Braswell v. NC a & T STATE UNIVERSITYAnnotate this Case
168 S.E.2d 24 (1969)
5 N.C. App. 1
Mary BRASWELL, Guardian of Tylus Rhone, Minor v. N. C. A & T STATE UNIVERSITY.
Court of Appeals of North Carolina.
June 18, 1969.
*27 Atty. Gen., Thomas Wade Bruton by Staff Atty., Carlos W. Murray, Jr., Raleigh, for defendant appellant.
Lee, High, Taylor & Dansby, by Alvis A. Lee, Greensboro, for plaintiff appellee.
Defendant assigns as error the statement "Marable had no intention of hitting any individual" contained in finding of fact No. 10; all of finding of fact No. 14; and all of finding of fact No. 16. The conclusions of law are the subject of exceptions Nos. 9 and 11, on which assignment of error No. 4 is based, for that they are inapplicable and contrary to applicable law.
Defendant candidly states in his brief that the sole contention on appeal is that the act of the security officer in firing his gun downward to disperse the crowd was intentional and not negligent; therefore, no recovery can be had under the Tort Claims Act. It is true, of course, that injuries intentionally inflicted by employees of agencies of the State are not compensable under the Tort Claims Act. Jenkins v. Department of Motor Vehicles, 244 N.C. 560, 94 S.E.2d 577; Givens v. Sellars, 273 N.C. 44, 159 S.E.2d 530.
Appellant relies on Garratt v. Dailey, 46 Wash. 2d 197, 279 P.2d 1091. There the plaintiff brought an action to recover for personal injuries suffered by her when defendant, a five-year-old boy moved a chair in which she had been sitting, and she fell. The plaintiff contended that, as she started to sit down in a wood and canvas lawn chair, the boy deliberately pulled it out from under her. Plaintiff did not testify. The defendant's evidence was that sometime after plaintiff came in the yard, he moved the chair a few feet sideways and seated himself in it, at which time he discovered that plaintiff was about to sit down at the place where the lawn chair had formerly been; that he hurriedly got up and attempted to move the chair toward plaintiff to aid her in sitting down in the chair. Because of his size and lack of dexterity, he was unable to get the chair under plaintiff in time to prevent her falling to the ground. The trial court adopted the defendant's version and made findings of fact in accordance therewith and denied recovery. On appeal, the Supreme Court remanded for the trial court to make a specific finding as to whether at the time the child moved the chair he knew with substantial certainty whether the plaintiff would attempt to sit down where the chair had been. The Court said, "If the court finds that he had such knowledge the necessary intent will be established and the plaintiff will be entitled to recover, even though there was no purpose to injure or embarrass the plaintiff."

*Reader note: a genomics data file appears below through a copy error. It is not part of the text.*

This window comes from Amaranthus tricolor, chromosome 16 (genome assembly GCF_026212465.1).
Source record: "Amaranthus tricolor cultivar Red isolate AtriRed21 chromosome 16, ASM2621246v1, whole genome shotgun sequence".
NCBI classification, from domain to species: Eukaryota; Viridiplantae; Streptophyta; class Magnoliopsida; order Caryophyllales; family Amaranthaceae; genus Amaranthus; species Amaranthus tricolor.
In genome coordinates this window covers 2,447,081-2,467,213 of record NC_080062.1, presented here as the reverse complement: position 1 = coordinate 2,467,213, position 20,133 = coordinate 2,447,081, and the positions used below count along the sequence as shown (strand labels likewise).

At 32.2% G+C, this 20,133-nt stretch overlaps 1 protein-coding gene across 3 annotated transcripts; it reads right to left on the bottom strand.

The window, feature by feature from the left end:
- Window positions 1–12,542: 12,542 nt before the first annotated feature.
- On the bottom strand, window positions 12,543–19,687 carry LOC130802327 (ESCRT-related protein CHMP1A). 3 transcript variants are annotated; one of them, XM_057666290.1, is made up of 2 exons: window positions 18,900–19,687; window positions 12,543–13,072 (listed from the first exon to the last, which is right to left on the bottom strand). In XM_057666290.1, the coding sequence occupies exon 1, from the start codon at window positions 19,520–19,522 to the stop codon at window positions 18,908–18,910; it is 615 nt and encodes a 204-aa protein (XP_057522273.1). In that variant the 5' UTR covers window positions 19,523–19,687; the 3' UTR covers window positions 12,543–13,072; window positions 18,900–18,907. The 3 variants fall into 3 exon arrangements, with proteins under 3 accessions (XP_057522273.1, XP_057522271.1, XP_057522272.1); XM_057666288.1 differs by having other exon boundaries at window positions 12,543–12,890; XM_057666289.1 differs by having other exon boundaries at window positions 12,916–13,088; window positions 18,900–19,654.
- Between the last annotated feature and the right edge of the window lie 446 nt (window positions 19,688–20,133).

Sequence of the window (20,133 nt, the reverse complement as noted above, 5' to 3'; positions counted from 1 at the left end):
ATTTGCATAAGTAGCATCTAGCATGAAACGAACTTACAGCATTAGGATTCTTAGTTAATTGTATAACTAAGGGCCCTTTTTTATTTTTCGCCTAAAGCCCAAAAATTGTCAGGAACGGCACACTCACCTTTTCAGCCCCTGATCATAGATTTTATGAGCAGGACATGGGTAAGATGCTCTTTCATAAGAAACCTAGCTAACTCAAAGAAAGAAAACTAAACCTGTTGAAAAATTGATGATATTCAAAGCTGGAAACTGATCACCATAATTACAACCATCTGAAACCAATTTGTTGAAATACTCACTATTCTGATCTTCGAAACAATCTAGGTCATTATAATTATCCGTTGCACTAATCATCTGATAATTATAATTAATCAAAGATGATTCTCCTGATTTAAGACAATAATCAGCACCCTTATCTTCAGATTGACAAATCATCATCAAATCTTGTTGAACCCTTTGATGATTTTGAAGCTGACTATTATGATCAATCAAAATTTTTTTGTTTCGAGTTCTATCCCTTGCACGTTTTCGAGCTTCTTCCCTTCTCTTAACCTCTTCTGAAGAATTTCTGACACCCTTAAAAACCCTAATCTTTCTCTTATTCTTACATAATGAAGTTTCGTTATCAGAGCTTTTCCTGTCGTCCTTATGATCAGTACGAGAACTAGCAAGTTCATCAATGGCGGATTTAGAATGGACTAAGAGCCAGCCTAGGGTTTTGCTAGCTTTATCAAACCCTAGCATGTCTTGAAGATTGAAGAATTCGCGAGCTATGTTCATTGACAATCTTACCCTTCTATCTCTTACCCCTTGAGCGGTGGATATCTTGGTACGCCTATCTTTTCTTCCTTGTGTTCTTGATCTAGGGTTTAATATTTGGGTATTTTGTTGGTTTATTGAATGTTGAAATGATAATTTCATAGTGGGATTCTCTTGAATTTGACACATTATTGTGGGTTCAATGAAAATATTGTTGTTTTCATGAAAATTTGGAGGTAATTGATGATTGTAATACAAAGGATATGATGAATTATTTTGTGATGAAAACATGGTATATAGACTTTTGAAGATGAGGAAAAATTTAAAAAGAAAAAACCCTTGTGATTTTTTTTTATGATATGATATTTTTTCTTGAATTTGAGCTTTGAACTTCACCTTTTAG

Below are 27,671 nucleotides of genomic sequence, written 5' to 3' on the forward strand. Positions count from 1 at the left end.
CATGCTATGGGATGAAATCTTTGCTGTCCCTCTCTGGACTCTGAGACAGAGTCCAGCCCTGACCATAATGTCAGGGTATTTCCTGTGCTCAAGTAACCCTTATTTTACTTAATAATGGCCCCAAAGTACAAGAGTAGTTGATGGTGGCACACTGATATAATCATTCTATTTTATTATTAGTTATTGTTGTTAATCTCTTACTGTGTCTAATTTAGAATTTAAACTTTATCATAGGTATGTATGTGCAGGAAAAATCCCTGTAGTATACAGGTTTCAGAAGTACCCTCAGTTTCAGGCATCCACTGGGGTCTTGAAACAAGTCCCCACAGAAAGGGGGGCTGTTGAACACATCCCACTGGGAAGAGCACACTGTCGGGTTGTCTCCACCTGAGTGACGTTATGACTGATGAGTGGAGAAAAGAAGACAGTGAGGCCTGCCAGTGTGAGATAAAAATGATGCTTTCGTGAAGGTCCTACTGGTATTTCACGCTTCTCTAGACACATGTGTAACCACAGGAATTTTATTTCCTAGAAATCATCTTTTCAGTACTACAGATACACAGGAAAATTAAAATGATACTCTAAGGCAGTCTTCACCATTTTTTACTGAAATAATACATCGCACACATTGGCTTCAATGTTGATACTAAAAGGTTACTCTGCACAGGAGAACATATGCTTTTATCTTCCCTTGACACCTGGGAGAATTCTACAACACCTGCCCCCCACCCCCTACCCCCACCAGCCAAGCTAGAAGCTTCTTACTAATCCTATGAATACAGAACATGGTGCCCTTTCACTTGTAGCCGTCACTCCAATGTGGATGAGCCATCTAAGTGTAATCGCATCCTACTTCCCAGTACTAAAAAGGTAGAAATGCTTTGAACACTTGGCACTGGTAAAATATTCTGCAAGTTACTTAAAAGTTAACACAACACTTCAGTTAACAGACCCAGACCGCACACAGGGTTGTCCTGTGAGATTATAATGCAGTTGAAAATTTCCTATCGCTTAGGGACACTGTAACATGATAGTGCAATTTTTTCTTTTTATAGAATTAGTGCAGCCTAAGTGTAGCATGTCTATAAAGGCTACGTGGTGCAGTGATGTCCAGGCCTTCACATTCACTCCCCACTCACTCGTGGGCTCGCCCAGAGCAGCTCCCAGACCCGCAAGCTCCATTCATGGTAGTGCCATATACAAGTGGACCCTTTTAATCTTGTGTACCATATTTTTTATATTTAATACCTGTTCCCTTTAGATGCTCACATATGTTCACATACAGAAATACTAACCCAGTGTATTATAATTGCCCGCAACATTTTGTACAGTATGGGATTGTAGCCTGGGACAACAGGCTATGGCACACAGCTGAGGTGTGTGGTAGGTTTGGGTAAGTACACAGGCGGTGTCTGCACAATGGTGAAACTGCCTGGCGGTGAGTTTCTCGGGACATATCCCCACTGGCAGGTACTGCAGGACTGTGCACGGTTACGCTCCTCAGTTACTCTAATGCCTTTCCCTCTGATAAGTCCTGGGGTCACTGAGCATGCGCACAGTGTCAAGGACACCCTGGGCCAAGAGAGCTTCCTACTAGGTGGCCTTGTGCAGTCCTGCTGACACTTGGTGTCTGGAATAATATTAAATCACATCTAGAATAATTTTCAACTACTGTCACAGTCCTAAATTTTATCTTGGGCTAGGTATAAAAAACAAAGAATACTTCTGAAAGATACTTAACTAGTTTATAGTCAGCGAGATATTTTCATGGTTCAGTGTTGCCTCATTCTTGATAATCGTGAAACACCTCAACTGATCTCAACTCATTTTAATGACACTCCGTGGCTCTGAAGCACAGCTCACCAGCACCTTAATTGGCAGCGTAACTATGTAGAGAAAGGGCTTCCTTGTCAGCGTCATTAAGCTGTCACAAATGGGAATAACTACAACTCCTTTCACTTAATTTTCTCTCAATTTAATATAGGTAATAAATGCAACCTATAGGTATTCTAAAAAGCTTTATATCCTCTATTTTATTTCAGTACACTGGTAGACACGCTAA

The deputy commissioner found as a fact that "Officer Marable knew that a *28 large crowd of people was near the west entrance door of the gym and that there were concrete sidewalks in the area and that the firing of his gun into the ground would likely cause injury to someone in the crowd and in so doing committed a negligent act." Defendant concedes that Officer Marable was negligent and earnestly contends that the facts found compel the conclusion that the act of Officer Marable was so wanton in character as to be an intentional tort precluding recovery by the plaintiff under the terms of the Tort Claims Act.
In Jenkins v. Department of Motor Vehicles, supra, the Supreme Court had before it the question of whether recovery under the Tort Claims Act for the negligent act of a State employee is authorized where the negligent act complained of was the intentional shooting of a prisoner by a member of the State Highway Patrol who had him in custody. Justice Higgins, writing for the Court, said: "An analysis of our decisions impels the conclusion that this Court, in references to gross negligence, has used the term in the sense of wanton conduct. Negligence, a failure to use due care, be it slight or extreme, connotes inadvertence. Wantonness, on the other hand, connotes intentional wrongdoing." (Citations omitted.)